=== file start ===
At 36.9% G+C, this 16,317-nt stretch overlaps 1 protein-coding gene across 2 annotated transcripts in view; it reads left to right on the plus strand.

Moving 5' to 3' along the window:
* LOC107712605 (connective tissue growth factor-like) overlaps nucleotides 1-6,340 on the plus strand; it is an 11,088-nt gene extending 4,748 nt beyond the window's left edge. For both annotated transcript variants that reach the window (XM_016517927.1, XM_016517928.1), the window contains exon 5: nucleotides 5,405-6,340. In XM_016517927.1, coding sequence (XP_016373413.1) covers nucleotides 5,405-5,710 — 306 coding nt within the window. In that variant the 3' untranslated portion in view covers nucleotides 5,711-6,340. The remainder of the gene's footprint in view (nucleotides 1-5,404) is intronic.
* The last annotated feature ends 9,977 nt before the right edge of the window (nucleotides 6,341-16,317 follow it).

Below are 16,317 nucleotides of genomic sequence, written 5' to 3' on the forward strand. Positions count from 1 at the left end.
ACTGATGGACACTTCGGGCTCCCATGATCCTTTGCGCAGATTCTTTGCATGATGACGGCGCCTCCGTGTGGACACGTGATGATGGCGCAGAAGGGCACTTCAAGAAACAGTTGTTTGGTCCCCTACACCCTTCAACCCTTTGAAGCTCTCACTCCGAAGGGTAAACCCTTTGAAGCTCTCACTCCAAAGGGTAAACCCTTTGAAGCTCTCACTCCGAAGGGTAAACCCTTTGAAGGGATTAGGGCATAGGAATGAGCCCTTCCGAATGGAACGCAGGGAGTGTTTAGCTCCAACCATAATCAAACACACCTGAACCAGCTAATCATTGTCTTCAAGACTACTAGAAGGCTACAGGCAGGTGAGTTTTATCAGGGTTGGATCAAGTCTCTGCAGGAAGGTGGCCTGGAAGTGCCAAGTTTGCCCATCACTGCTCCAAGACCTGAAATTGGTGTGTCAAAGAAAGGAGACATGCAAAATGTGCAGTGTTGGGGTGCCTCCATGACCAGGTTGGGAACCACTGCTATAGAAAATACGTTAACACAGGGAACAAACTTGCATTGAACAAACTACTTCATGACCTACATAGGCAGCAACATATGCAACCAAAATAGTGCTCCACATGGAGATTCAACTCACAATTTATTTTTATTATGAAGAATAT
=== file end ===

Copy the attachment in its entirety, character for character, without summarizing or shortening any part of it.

At 36.9% G+C, this 16,317-nt stretch overlaps 1 protein-coding gene across 2 annotated transcripts in view; it reads left to right on the plus strand.

Moving 5' to 3' along the window:
* LOC107712605 (connective tissue growth factor-like) overlaps nucleotides 1-6,340 on the plus strand; it is an 11,088-nt gene extending 4,748 nt beyond the window's left edge. For both annotated transcript variants that reach the window (XM_016517927.1, XM_016517928.1), the window contains exon 5: nucleotides 5,405-6,340. In XM_016517927.1, coding sequence (XP_016373413.1) covers nucleotides 5,405-5,710 — 306 coding nt within the window. In that variant the 3' untranslated portion in view covers nucleotides 5,711-6,340. The remainder of the gene's footprint in view (nucleotides 1-5,404) is intronic.
* The last annotated feature ends 9,977 nt before the right edge of the window (nucleotides 6,341-16,317 follow it).

Below are 16,317 nucleotides of genomic sequence, written 5' to 3' on the forward strand. Positions count from 1 at the left end.
ACTGATGGACACTTCGGGCTCCCATGATCCTTTGCGCAGATTCTTTGCATGATGACGGCGCCTCCGTGTGGACACGTGATGATGGCGCAGAAGGGCACTTCAAGAAACAGTTGTTTGGTCCCCTACACCCTTCAACCCTTTGAAGCTCTCACTCCGAAGGGTAAACCCTTTGAAGCTCTCACTCCAAAGGGTAAACCCTTTGAAGCTCTCACTCCGAAGGGTAAACCCTTTGAAGGGATTAGGGCATAGGAATGAGCCCTTCCGAATGGAACGCAGGGAGTGTTTAGCTCCAACCATAATCAAACACACCTGAACCAGCTAATCATTGTCTTCAAGACTACTAGAAGGCTACAGGCAGGTGAGTTTTATCAGGGTTGGATCAAGTCTCTGCAGGAAGGTGGCCTGGAAGTGCCAAGTTTGCCCATCACTGCTCCAAGACCTGAAATTGGTGTGTCAAAGAAAGGAGACATGCAAAATGTGCAGTGTTGGGGTGCCTCCATGACCAGGTTGGGAACCACTGCTATAGAAAATACGTTAACACAGGGAACAAACTTGCATTGAACAAACTACTTCATGACCTACATAGGCAGCAACATATGCAACCAAAATAGTGCTCCACATGGAGATTCAACTCACAATTTATTTTTATTATGAAGAATAT